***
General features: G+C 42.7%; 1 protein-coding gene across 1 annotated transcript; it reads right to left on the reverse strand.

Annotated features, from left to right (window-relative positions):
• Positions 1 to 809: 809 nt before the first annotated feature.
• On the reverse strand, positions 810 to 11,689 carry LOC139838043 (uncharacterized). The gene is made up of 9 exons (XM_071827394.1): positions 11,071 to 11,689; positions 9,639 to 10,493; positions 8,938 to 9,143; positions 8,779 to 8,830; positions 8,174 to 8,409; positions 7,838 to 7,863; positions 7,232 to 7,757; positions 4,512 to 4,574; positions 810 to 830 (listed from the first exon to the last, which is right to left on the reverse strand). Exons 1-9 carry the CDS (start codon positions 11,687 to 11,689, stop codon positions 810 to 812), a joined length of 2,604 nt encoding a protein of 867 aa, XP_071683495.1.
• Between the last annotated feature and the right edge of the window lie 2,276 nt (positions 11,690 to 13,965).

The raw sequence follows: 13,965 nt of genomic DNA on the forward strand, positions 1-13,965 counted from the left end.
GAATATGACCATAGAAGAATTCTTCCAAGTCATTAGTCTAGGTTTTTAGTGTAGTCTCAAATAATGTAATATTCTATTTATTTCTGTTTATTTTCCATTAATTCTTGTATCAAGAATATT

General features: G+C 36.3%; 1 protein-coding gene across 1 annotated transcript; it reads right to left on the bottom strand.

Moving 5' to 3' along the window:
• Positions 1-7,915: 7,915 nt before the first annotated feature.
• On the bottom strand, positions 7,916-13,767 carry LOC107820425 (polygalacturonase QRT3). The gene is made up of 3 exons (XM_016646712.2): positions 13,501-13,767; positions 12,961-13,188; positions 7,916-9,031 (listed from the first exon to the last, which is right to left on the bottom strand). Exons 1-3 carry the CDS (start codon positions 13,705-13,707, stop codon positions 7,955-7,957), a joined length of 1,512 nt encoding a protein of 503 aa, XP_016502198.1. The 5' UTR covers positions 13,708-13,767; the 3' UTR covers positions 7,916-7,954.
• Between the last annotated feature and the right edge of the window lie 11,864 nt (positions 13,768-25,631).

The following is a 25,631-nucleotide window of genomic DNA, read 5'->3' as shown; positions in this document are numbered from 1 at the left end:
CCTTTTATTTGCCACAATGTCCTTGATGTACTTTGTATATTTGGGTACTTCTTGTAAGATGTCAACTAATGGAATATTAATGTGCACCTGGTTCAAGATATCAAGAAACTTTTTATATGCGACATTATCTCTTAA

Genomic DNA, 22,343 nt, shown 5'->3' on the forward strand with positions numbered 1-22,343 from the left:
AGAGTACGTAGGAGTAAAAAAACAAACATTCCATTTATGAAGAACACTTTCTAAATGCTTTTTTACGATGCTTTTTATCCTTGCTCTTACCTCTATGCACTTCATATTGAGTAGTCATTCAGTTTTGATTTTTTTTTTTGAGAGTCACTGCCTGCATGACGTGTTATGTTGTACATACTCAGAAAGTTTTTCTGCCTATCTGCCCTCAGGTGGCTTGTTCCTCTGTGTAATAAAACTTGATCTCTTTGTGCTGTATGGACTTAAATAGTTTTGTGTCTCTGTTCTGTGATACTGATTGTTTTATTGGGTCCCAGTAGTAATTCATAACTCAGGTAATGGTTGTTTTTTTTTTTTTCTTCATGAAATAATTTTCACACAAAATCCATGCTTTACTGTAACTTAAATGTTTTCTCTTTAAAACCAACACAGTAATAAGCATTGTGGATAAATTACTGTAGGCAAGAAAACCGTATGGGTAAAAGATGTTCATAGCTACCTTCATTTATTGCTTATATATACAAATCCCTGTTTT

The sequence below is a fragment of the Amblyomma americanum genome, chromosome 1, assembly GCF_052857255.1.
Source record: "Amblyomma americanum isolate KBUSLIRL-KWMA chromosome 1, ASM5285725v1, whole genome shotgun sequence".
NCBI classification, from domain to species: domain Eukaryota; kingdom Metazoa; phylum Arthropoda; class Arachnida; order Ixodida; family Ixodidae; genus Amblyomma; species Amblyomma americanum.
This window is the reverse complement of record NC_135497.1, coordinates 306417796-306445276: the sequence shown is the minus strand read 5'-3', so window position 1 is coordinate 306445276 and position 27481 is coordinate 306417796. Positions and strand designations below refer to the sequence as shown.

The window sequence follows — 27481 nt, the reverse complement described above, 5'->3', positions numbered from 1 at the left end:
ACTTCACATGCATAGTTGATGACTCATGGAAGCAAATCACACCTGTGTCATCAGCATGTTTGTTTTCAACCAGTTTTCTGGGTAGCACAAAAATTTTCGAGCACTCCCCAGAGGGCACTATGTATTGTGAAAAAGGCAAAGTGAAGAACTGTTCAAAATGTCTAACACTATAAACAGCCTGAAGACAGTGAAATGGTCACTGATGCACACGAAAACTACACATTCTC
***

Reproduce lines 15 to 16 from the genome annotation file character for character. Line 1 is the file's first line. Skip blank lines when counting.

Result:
Genomic DNA, 22,343 nt, shown 5'->3' on the forward strand with positions numbered 1-22,343 from the left:
AGAGTACGTAGGAGTAAAAAAACAAACATTCCATTTATGAAGAACACTTTCTAAATGCTTTTTTACGATGCTTTTTATCCTTGCTCTTACCTCTATGCACTTCATATTGAGTAGTCATTCAGTTTTGATTTTTTTTTTTGAGAGTCACTGCCTGCATGACGTGTTATGTTGTACATACTCAGAAAGTTTTTCTGCCTATCTGCCCTCAGGTGGCTTGTTCCTCTGTGTAATAAAACTTGATCTCTTTGTGCTGTATGGACTTAAATAGTTTTGTGTCTCTGTTCTGTGATACTGATTGTTTTATTGGGTCCCAGTAGTAATTCATAACTCAGGTAATGGTTGTTTTTTTTTTTTTCTTCATGAAATAATTTTCACACAAAATCCATGCTTTACTGTAACTTAAATGTTTTCTCTTTAAAACCAACACAGTAATAAGCATTGTGGATAAATTACTGTAGGCAAGAAAACCGTATGGGTAAAAGATGTTCATAGCTACCTTCATTTATTGCTTATATATACAAATCCCTGTTTT